The force of the o{ti (Joti, “for”) at the beginning of 5:7. A second causal Joti-clause (after the one at the end of the preceding verse) is somewhat awkward, especially since the reasons offered in each are somewhat different. The content of the second Joti-clause (the one in question here) goes somewhat beyond the content of the first. The first Joti-clause, the one at the end of 1 John 5:6, stated the reason why the Spirit is the one who testifies: because the Spirit is the truth. The second Joti-clause, here, states that there are three witnesses, of which the Spirit is one. It is probably best, therefore, to understand this second o{ti (Joti) as indicating a somewhat looser connection than the first, not strictly causal but more inferential in sense (the English translation “for” captures this inferential sense).672

    5:8 …the Spirit and the water and the blood, and these three are in agreement.

    Summary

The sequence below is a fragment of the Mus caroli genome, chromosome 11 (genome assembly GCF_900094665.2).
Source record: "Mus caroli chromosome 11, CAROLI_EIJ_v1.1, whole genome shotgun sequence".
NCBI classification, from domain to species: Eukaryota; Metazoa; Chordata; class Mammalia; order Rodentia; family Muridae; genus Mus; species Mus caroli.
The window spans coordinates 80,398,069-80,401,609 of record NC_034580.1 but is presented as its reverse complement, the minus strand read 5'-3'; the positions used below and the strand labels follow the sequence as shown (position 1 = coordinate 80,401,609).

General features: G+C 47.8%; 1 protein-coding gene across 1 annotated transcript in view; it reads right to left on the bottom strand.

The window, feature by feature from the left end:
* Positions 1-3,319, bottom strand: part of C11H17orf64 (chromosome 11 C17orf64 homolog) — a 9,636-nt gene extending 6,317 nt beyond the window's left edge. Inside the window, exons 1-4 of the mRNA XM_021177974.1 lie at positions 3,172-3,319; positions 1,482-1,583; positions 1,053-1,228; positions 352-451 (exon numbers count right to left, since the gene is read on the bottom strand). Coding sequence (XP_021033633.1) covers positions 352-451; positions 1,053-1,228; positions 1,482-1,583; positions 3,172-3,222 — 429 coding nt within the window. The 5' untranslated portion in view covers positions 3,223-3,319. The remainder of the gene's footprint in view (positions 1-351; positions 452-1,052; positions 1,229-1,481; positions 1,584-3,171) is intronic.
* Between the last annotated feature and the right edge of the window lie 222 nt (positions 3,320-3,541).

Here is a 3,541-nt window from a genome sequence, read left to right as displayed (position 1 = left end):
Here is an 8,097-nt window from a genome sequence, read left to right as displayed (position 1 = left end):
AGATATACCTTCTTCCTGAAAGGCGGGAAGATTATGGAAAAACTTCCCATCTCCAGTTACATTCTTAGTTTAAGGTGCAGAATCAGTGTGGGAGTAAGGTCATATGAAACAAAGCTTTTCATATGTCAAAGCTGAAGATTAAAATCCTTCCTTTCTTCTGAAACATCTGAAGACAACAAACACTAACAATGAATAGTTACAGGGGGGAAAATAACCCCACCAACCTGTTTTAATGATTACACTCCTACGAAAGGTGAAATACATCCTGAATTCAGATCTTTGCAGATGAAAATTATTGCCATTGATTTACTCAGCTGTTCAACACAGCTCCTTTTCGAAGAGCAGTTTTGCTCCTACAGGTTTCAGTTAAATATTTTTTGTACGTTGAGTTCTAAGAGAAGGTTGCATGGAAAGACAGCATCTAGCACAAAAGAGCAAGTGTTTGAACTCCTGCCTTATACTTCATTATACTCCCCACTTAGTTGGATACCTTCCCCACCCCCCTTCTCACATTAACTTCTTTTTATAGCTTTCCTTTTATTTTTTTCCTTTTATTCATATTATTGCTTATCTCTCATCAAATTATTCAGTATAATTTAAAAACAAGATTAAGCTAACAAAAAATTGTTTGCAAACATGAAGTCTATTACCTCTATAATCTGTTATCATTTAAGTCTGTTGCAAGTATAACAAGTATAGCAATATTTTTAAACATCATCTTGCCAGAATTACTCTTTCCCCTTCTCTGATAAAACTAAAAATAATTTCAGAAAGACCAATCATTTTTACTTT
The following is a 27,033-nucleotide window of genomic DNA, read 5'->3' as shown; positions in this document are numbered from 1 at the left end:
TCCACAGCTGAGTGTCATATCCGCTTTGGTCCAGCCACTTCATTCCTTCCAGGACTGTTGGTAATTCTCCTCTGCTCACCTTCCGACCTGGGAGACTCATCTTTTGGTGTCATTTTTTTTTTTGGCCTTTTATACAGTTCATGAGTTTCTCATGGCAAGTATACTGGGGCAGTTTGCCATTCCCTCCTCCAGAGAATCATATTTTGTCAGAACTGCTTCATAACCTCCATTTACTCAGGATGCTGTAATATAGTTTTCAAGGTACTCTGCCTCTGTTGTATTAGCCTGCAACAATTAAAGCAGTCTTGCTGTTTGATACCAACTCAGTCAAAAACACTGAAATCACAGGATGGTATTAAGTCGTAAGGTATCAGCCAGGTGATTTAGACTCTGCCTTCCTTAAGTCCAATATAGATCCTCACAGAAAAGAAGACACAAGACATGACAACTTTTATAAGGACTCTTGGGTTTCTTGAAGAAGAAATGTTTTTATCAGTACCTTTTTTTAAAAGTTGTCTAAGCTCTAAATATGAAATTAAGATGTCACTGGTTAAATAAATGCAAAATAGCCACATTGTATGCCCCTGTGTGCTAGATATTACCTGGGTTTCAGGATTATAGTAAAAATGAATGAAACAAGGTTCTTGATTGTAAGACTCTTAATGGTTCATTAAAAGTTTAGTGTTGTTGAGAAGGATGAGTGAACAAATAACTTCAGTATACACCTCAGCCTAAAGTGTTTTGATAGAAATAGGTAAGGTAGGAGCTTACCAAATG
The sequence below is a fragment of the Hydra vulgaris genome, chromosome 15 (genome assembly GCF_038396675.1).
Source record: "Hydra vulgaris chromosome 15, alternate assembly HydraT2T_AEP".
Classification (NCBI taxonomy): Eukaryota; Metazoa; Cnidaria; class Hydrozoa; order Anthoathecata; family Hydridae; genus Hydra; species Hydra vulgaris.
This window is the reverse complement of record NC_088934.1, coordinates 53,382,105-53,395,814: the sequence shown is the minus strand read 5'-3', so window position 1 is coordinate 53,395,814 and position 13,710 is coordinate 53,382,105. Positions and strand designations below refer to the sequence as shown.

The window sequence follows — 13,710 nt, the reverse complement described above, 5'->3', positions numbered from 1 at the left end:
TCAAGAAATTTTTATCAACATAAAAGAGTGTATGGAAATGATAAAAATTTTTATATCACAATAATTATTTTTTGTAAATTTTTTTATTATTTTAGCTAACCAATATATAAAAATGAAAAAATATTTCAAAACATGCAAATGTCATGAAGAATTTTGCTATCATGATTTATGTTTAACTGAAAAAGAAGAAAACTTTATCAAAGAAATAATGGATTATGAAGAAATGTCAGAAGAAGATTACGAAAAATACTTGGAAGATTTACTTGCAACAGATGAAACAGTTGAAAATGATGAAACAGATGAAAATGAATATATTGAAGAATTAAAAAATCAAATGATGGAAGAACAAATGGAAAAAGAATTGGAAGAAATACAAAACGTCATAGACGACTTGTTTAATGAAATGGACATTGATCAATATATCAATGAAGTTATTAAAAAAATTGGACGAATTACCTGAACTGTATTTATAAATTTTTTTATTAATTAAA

There have been many attempts to identify who (or what) the three witnesses (the Spirit and the water and the blood) refer to. It is probably best to see these as references to Jesus’ power to make alive (Spirit), cleanse the believer from sin (water) and atone (blood). There is support for this symbolism in the Gospel of John (6:63, 13:10) and in 1 John (1:7, 2:2). It is also supported from the Old Testament prophecy of Zech 12:10–13:1, part of which is quoted in John 19:37. But how does all this relate to the author’s debate with the opponents? If (as we have suggested previously) the debate centered over the saving significance of what Jesus did during his earthly life and ministry (especially his death on the cross), then the continuing presence of Jesus’ power in the Christian community to which the author is writing is experienced by believers as they are made alive (by the Spirit), cleansed from their sins (represented by water) and reconciled to God (by Jesus’ death on the cross). These three things are “witnesses” because although the opponents can deny the apostolic eyewitness testimony regarding the importance of Jesus’ earthly life and ministry they cannot deny the present effects of Jesus’ actions in the lives of believers within the congregation.